Modern Sistan (PerB|سیستان) is a border region in southeastern
Iran(see Sistan and Baluchestan Province) and southwestern Afghanistan(see Nimruz Province). In ancient times the area was known as Arachosia; it became known as ' Sakastan' in the 1st century BC, after it was conquered by the Saka( Scythiansof Central Asia) tribes. Later Sakastan was changed to "Seistan" and in modern times, Sistan.
Shahnameh, Sistan is also referred to as Zabulistan, after Zabul, originally a pure Tajik (Persian) province. In Ferdowsi's epic, Zabulistanis in turn described to be the homeland of the mythological hero-king Rostam.
History of Sistan
In prehistoric times, the
Jiroft Civilizationcovered parts of Sistan and Kerman Province(possibly as early as the 3rd millennium BC).
Later the area was occupied by
Aryantribes related to the Indo-Aryansand Iranian Peoples. Eventually a kingdom known as Arachosiawas formed, parts of which were ruled by the Medean Empire by 600 BC. The Medes were overthrown by the Achaemenid Persian Empire in 550 BC, and the rest Arachosia was soon annexed. In the 3rd century BC, Alexander the Greatannexed the region during his conquest of the Persian Empireand founded the colony of " Alexandria in Arachosia" (modern Kandahar).
Alexander's Empire fragmented after his death, and Arachosia came under control of the
Seleucid Empire, which traded it to the Mauryan dynastyof India in 305 BC. After the fall of the Mauryans, the region fell to their Greco-Bactrianallies in 180 BC, before breaking away and becoming part of the Indo-GreekKingdom.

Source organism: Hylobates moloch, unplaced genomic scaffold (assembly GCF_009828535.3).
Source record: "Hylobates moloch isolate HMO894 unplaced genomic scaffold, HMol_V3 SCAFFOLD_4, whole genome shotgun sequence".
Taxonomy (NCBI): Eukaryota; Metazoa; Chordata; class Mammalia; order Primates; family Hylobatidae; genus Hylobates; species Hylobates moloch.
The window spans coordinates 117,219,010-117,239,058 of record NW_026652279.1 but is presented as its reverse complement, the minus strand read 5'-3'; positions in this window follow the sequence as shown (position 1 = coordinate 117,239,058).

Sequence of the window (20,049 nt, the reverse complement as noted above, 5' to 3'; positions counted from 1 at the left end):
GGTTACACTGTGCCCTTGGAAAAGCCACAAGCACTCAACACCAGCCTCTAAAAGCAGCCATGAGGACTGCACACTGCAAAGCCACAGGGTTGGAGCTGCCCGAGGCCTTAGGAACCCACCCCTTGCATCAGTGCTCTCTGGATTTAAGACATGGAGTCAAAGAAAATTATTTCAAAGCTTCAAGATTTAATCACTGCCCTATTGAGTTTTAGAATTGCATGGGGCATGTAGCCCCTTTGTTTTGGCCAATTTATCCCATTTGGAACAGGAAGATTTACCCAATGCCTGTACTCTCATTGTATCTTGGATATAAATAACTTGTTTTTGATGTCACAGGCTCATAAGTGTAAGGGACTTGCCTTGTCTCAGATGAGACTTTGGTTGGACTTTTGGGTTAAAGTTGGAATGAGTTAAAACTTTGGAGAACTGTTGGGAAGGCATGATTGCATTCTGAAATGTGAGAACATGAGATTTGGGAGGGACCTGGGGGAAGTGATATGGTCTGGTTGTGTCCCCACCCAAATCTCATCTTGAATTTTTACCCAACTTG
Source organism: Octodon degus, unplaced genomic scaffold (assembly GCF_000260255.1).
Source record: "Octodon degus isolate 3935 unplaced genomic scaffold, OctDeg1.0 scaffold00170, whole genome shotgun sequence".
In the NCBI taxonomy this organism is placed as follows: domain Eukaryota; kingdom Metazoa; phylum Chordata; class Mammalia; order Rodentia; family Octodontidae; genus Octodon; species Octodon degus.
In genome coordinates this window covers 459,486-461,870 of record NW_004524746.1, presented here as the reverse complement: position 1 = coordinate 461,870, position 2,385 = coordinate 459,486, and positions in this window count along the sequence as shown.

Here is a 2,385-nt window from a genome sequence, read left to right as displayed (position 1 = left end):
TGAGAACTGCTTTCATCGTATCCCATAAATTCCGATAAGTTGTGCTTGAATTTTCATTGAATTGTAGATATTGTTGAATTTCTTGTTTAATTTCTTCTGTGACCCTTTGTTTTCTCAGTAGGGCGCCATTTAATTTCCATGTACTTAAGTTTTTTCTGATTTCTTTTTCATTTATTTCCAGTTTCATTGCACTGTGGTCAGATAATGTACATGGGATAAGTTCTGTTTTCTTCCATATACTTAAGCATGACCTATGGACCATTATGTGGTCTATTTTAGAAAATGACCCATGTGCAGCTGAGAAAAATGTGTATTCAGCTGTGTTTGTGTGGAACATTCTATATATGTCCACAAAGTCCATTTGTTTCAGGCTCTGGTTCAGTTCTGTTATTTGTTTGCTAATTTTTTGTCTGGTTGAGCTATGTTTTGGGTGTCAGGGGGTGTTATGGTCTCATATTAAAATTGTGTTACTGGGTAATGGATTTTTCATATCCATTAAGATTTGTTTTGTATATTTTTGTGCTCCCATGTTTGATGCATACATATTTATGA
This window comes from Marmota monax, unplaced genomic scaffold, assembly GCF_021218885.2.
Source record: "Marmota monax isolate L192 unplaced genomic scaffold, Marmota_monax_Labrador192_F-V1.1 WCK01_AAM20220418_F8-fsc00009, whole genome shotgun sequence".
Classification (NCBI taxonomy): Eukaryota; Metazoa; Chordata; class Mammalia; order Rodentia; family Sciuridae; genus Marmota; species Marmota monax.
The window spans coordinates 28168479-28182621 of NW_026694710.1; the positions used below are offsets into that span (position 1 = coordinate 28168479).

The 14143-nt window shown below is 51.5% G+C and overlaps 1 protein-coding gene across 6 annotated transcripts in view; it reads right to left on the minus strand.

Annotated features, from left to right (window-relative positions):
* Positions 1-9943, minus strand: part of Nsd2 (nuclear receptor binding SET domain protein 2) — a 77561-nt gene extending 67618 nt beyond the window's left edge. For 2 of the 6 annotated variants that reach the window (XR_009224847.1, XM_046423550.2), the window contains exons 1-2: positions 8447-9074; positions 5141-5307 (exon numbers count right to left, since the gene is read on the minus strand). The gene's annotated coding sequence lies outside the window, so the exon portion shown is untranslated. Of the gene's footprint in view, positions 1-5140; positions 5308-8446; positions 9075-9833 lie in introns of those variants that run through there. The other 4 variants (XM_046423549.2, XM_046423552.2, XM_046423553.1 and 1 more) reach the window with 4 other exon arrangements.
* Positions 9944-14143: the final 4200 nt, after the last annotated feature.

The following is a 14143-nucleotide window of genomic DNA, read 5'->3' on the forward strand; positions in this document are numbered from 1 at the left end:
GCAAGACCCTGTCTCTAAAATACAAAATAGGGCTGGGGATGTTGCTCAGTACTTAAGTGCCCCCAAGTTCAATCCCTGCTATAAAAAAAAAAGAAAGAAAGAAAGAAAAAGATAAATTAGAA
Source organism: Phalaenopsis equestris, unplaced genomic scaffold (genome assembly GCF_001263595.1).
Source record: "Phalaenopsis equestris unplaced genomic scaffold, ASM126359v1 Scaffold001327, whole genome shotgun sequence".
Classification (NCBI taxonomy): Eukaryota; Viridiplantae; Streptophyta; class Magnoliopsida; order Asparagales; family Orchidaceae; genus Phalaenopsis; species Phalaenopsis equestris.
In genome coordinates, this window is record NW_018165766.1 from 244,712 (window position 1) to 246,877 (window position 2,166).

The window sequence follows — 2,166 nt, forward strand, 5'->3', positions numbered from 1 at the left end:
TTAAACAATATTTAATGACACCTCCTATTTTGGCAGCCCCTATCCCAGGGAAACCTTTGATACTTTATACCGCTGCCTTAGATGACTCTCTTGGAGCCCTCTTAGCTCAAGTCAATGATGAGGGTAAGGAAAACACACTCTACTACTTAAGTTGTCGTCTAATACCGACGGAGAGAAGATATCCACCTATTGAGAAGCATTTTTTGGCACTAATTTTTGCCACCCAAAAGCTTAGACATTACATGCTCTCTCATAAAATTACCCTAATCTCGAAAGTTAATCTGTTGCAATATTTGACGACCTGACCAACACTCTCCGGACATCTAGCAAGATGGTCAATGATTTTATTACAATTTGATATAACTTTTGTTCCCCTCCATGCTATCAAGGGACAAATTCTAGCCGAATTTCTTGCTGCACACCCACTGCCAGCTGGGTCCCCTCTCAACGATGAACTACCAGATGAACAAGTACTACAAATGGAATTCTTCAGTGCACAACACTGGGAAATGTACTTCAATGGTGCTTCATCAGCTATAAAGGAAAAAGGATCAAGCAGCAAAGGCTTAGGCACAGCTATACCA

After the mid 100s BC, much of the Indo-Greek Kingdom was overrun by tribes known as the
Indo-Scythiansor Sakas, from which Sistan (from Sakastan) eventually derived its name. The Indo-Scythians were defeated around 100 BC by the Parthian Empire, which briefly lost the region to its Surenvassals (the Indo-Parthian) around 20 AD, before the region was conquered by the Kushan Empirein the mid 1st century AD. The Kushanswere defeated by the Sassanid Persian Empire in the mid 3rd century, first becoming part of a vassal Kushanshastate, before being overrun by the Hephthalitesin the mid 400s. Sassanid armies reconquered Sistan in by 565 AD, but lost the area to the Arab RashidunCaliphate after the mid 640s. (For Sistan's history after the Islamic conquest, see History sections of Afghanistanand Iran).
Saffarids(861-1003 CE), one of the early Iranian dynasties of the Islamic era, were originally rulers of Sistan.
Sistan has a very strong connection with
Zoroastrianismand during Sassanid times Lake Hamunwas one of two pilgrimage sites for followers of that religion. In Zoroastrian tradition, the lake is the keeper of Zoroaster's seed and just before the final renovation of the world, three maidens will enter the lake, each then giving birth to the "saoshyans" who will be the saviours of mankind at the final renovation of the world.
The most famous archaeological site in Sistan is on
Kuh-e Khwajeh, a hill rising up as an island in the middle of Lake Hamun.
* [http://www.britannica.com/eb/article-9068007/Sistan Britannica]
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